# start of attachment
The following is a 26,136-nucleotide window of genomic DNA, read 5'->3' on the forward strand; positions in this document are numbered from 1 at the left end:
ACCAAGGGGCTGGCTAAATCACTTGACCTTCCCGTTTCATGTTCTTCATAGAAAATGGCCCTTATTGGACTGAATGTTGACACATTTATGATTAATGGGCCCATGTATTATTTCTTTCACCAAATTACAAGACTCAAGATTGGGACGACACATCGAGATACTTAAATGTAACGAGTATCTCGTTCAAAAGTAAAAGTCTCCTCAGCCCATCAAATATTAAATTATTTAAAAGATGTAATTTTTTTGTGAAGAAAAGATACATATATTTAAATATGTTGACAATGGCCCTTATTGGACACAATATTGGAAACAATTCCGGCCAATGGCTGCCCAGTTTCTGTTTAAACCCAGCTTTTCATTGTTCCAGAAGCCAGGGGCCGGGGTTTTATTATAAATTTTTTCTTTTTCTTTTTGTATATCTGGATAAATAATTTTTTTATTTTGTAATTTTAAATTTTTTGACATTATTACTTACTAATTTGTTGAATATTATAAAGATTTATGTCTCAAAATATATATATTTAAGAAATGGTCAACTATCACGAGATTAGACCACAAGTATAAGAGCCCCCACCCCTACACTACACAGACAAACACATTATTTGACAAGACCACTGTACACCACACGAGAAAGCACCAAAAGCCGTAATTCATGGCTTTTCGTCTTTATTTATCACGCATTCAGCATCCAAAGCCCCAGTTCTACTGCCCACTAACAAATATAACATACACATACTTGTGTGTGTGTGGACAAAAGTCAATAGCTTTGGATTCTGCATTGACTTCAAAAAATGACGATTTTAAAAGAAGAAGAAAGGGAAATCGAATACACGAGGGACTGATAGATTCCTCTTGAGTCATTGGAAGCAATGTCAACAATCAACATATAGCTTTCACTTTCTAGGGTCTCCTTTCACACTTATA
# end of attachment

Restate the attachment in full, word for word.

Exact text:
The following is a 26,136-nucleotide window of genomic DNA, read 5'->3' on the forward strand; positions in this document are numbered from 1 at the left end:
ACCAAGGGGCTGGCTAAATCACTTGACCTTCCCGTTTCATGTTCTTCATAGAAAATGGCCCTTATTGGACTGAATGTTGACACATTTATGATTAATGGGCCCATGTATTATTTCTTTCACCAAATTACAAGACTCAAGATTGGGACGACACATCGAGATACTTAAATGTAACGAGTATCTCGTTCAAAAGTAAAAGTCTCCTCAGCCCATCAAATATTAAATTATTTAAAAGATGTAATTTTTTTGTGAAGAAAAGATACATATATTTAAATATGTTGACAATGGCCCTTATTGGACACAATATTGGAAACAATTCCGGCCAATGGCTGCCCAGTTTCTGTTTAAACCCAGCTTTTCATTGTTCCAGAAGCCAGGGGCCGGGGTTTTATTATAAATTTTTTCTTTTTCTTTTTGTATATCTGGATAAATAATTTTTTTATTTTGTAATTTTAAATTTTTTGACATTATTACTTACTAATTTGTTGAATATTATAAAGATTTATGTCTCAAAATATATATATTTAAGAAATGGTCAACTATCACGAGATTAGACCACAAGTATAAGAGCCCCCACCCCTACACTACACAGACAAACACATTATTTGACAAGACCACTGTACACCACACGAGAAAGCACCAAAAGCCGTAATTCATGGCTTTTCGTCTTTATTTATCACGCATTCAGCATCCAAAGCCCCAGTTCTACTGCCCACTAACAAATATAACATACACATACTTGTGTGTGTGTGGACAAAAGTCAATAGCTTTGGATTCTGCATTGACTTCAAAAAATGACGATTTTAAAAGAAGAAGAAAGGGAAATCGAATACACGAGGGACTGATAGATTCCTCTTGAGTCATTGGAAGCAATGTCAACAATCAACATATAGCTTTCACTTTCTAGGGTCTCCTTTCACACTTATA